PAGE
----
Wednesday, February 23, 2005

The most beautiful baby in the world.

Several blogs have had posts about bringing children to the workplace out of necessity, this past week. They made me remember back to this:

I was extremely fortunate in that for all of my children's elementary and middle school years, I taught in their school building. When they got to high school, their father was teaching in that building. They had no secrets. We knew it all. And we never once embarassed them in any way. Tee hee.

When Belle was two years old, and Zappa was newborn, I got a temporary teaching job in town, subbing for a semester for another teacher who was out on maternity leave. This teacher's baby was three days younger than Zappa. She was able to take a leave. I was humbly grateful to have a job at all. Hub had lost his, and was taking care of Zappa at home. She stayed home with her newborn baby, and I left mine and took her place in the classroom, dropping Belle off at my mother's house on the way, as I had enrolled her in a preschool. I tried so hard to do things right, and I messed up so often. Kind of like. . . . now.

Just another of life's little ironies. . . . .

Mom took Belle to "Playschool" at church, which is a post unto itself, because I would not be able to fit the idiocy into this post along with all the other things I want to say here. Boy, was I ever stupid to send her to that preschool. It's one (of MANY) great regrets. More on that later.

Ahem. Back on topic. . . .

Mom couldn't take care of Belle in the afternoon, and it was a long drive out to our house, so she would drop Belle off at my school, after lunch. I would send two of my students to the side door to meet Mom's car, and to get Belle, and they would bring her back into the room, where she played quietly and happily with her toys, in the back where she wasn't in anybody's way. The students took very little notice of her, except between classes when they talked and played with her, and she never once created or caused any kind of disruption. Not even a little one.

To this day, that principal doesn't know I did that. It never even occurred to me to ask permission. I just did it. It was an experiment that worked. I'd be afraid to do it now. I don't advise any of you to do it, either. It was very unprofessional. Very.

If she had been even the tiniest bit disruptive, I would have removed her immediately and never brought her back again. Fortunately, she cooperated.

I loved having her there with me. I'd be teaching, and our eyes would meet, and she would smile and wave at me, and go on playing. Sigh. She was the most beautiful baby in the world.

Zappa has had killer migraines all his life. When he was a little boy, these not only scared and worried me, they broke my heart. To see your precious child in agony, so very often, was awful. He was so little, there was no way to explain to him about a migraine, etc. I worried about him starting school. The classrooms were so crowded; the teachers, excellent as they were, had so many other children to care for; what would happen to my baby when the migraines came crashing down on him?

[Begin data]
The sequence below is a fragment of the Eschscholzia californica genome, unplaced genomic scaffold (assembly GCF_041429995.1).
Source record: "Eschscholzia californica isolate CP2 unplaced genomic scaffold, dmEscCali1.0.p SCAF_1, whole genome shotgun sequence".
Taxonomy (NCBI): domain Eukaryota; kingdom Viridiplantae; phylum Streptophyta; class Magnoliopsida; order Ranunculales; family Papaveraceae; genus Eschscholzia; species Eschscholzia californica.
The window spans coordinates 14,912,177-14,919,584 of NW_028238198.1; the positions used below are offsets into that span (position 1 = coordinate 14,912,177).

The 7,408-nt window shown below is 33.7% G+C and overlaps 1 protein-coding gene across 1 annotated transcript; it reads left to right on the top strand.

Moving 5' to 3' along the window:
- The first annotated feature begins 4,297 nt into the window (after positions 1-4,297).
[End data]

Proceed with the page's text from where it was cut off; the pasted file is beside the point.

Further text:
Here's what happened.

By that time I had a regular teaching job. My classroom was at the very top of the stairs, on the third floor of the school. I had two bookcases: I arranged them so that there was a little 'office' by my desk. On the bottom shelf of one of those bookcases, I made a comfy little bed. Zappa's migraines were always accompanied by eventual coma-like sleep, and when he woke up the headache was usually gone. His teacher would simply send him to my room to sleep off the migraine, and when he woke up, he went back down to his own classroom. I was deeply appreciate of his teachers' consideration and helpfulness. They were great, in dealing with this issue. Other issues, not so great, but this post is about the great part.

I would watch over him, sleeping in that little alcove I'd made for him, and go on teaching. It wasn't disruptive in the least. The students couldn't even see him in there; most of the time they didn't know if he was there or not. Either way, it made no difference in the atmosphere of the classroom, and in my teaching.

But he was so precious, napping there, with that bright red hair shining against the pillow. He was the most beautiful baby in the world.

He did this up through the fourth grade. The migraines got a little better after that, but he still has them. He never says anything now, but I can always tell. His big blue eyes have the exact same look of pain that they had when he was a tiny little boy.

I was lucky to be able to arrange those methods of watching over my children.

I was even luckier that nobody ever reported me for that first one, with Belle in the classroom.

And that she was so well behaved in there.

The luckiest thing of all is the fact that these two beautiful babies were mine. Mine, do you hear me, and you can't have them.

Well, now that they're grown up, you can have them if you promise to treat them well. I know they'll do the same for you.

And you have to let me borrow them once in a while. Thank you very much.
Posted by Mamacita (The REAL one) @ 9:14 PM | |


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